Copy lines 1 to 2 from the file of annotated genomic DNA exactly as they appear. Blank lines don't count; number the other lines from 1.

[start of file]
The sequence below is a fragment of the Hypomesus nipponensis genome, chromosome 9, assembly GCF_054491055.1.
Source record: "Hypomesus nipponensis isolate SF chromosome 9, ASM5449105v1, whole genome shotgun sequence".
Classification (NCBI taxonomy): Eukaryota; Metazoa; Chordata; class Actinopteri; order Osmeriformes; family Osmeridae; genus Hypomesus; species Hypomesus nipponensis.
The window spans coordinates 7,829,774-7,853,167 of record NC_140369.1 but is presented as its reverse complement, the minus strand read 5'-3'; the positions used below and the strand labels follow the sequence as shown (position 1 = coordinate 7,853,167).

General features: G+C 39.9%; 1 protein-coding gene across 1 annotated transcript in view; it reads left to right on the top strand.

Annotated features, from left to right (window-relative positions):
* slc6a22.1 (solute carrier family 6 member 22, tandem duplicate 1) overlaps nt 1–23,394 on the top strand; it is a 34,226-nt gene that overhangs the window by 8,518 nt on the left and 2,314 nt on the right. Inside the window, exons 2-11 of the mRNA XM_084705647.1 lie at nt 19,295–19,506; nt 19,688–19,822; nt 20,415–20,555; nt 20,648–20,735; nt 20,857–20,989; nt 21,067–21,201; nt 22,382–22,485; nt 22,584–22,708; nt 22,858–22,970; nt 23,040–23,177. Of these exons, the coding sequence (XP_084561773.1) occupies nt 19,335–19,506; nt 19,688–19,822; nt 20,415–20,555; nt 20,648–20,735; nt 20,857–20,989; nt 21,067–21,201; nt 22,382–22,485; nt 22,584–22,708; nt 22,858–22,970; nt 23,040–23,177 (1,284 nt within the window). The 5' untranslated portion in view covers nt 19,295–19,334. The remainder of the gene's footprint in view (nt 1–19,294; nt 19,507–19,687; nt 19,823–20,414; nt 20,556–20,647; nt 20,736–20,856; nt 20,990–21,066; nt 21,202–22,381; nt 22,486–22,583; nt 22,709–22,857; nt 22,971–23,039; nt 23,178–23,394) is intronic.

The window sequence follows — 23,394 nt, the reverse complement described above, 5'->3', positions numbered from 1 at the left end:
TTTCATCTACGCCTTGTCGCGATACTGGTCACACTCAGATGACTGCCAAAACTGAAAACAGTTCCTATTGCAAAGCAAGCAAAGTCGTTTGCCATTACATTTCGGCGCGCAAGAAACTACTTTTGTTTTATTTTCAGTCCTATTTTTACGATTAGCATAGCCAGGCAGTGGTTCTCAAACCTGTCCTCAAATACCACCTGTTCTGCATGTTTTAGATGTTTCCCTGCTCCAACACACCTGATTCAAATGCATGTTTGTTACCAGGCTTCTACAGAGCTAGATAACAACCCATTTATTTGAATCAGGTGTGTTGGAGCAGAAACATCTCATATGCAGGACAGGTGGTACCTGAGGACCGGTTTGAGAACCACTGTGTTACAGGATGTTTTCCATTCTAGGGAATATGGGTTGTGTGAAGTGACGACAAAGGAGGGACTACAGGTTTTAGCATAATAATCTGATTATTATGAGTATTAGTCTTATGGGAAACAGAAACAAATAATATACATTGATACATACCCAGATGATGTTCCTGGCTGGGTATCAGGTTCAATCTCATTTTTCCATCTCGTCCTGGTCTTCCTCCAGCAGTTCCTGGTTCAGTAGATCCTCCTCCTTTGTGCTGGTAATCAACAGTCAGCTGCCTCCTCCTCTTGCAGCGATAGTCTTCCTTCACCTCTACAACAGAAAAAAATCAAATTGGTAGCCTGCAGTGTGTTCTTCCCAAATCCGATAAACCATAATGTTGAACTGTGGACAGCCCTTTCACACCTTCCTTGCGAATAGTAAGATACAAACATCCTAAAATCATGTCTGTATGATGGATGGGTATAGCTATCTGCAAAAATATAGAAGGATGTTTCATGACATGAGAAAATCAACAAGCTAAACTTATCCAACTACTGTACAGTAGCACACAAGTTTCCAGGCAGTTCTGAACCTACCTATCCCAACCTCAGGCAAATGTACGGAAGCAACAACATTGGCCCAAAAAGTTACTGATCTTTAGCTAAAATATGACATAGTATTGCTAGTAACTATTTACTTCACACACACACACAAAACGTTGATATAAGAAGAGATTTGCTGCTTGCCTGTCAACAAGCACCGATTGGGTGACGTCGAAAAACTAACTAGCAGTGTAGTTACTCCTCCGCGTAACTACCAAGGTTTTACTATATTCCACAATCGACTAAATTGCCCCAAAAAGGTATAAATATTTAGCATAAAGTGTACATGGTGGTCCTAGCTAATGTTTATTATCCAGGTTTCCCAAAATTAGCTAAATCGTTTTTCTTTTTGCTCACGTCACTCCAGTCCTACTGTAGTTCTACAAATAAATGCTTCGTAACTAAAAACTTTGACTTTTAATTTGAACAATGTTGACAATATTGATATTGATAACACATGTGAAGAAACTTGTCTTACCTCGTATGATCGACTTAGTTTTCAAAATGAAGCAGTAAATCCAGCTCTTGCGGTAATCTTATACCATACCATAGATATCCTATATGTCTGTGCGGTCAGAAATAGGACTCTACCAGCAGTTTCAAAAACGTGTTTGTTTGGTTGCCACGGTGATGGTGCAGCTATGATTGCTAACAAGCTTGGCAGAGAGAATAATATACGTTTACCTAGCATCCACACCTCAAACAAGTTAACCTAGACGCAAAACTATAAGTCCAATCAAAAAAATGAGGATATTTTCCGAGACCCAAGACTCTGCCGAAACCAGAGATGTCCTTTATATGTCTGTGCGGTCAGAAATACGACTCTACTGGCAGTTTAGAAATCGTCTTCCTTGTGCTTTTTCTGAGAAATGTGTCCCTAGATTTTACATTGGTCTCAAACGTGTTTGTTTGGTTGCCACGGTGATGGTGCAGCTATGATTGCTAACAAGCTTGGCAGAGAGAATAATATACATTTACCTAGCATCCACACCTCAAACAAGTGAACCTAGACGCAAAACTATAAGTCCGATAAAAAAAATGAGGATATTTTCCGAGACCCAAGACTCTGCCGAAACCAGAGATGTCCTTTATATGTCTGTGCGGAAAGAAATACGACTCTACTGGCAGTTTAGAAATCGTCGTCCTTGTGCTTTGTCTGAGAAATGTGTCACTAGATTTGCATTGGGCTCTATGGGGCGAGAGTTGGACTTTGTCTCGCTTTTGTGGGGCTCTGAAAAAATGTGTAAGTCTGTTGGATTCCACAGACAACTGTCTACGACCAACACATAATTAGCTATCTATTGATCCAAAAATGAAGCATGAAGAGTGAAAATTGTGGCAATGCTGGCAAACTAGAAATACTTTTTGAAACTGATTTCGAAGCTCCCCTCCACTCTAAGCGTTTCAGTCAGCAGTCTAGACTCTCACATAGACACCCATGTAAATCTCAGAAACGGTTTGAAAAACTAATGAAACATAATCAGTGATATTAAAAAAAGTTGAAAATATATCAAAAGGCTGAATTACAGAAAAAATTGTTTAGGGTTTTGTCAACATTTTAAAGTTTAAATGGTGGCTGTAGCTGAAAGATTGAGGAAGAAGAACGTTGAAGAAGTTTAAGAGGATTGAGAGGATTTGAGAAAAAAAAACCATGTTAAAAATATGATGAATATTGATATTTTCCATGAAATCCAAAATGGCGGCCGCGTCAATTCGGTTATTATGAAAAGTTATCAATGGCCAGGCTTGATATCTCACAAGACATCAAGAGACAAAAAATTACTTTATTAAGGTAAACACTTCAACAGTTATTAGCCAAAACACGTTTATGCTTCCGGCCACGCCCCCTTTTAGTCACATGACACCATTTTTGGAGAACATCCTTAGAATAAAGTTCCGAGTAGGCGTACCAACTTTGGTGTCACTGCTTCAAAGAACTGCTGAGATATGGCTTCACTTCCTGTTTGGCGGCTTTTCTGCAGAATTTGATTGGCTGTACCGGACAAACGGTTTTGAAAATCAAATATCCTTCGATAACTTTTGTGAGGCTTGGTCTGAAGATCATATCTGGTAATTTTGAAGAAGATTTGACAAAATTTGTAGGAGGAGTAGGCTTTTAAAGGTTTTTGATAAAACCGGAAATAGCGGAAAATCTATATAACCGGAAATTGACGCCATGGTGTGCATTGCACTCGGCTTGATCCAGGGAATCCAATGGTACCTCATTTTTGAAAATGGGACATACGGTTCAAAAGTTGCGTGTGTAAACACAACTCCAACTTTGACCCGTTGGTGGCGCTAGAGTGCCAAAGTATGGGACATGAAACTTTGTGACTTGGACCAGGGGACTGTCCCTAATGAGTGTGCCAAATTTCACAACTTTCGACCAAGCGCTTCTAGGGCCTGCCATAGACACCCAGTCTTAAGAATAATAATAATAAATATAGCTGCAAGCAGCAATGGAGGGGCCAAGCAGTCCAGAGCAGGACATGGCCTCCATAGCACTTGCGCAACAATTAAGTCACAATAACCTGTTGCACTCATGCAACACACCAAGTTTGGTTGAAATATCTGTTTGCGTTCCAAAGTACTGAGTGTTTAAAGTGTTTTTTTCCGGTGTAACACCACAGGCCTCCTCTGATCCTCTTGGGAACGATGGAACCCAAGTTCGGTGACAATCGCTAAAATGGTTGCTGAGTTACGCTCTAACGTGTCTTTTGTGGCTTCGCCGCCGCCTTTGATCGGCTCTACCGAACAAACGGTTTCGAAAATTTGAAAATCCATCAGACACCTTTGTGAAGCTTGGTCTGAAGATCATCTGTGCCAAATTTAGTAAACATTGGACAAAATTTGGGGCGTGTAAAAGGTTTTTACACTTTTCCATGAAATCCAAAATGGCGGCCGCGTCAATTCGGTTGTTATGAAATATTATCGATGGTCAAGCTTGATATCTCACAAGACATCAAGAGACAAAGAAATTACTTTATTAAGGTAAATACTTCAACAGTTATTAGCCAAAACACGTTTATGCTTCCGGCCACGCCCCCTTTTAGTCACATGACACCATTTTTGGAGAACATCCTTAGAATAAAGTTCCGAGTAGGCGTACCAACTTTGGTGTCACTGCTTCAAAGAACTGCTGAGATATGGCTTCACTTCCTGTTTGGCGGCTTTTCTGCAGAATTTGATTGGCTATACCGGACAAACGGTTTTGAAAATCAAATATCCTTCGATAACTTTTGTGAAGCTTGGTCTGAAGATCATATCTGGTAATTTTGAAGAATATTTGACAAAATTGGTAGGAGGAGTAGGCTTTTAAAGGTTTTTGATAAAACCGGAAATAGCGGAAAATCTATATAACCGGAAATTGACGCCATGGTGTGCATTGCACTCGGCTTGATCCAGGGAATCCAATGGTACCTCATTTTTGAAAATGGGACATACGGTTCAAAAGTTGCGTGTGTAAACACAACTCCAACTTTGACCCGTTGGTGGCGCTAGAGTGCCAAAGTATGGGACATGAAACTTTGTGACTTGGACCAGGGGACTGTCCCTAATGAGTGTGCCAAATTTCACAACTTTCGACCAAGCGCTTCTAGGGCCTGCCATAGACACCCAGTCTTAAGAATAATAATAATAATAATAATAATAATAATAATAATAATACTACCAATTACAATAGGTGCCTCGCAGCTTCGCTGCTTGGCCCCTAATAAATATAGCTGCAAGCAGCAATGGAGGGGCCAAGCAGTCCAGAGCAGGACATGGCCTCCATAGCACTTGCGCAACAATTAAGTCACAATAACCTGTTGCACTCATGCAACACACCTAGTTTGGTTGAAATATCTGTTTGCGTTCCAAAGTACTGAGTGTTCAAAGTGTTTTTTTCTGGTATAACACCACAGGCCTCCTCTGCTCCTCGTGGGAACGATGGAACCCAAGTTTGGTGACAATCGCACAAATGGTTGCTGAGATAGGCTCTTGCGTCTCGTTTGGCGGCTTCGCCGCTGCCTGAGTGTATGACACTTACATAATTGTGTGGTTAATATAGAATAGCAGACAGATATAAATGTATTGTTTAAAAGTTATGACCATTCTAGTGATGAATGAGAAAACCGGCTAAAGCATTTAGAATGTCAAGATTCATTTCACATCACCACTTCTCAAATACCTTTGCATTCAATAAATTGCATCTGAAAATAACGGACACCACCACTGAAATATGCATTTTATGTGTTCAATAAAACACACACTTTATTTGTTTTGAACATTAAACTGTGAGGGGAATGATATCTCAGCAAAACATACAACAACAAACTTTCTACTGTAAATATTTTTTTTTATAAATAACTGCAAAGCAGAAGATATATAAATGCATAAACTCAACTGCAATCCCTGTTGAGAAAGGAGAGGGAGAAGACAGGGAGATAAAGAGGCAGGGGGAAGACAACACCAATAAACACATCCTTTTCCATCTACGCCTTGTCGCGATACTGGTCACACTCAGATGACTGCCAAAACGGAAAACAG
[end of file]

The sequence below is a fragment of the Hypomesus nipponensis genome, chromosome 9, assembly GCF_054491055.1.
Source record: "Hypomesus nipponensis isolate SF chromosome 9, ASM5449105v1, whole genome shotgun sequence".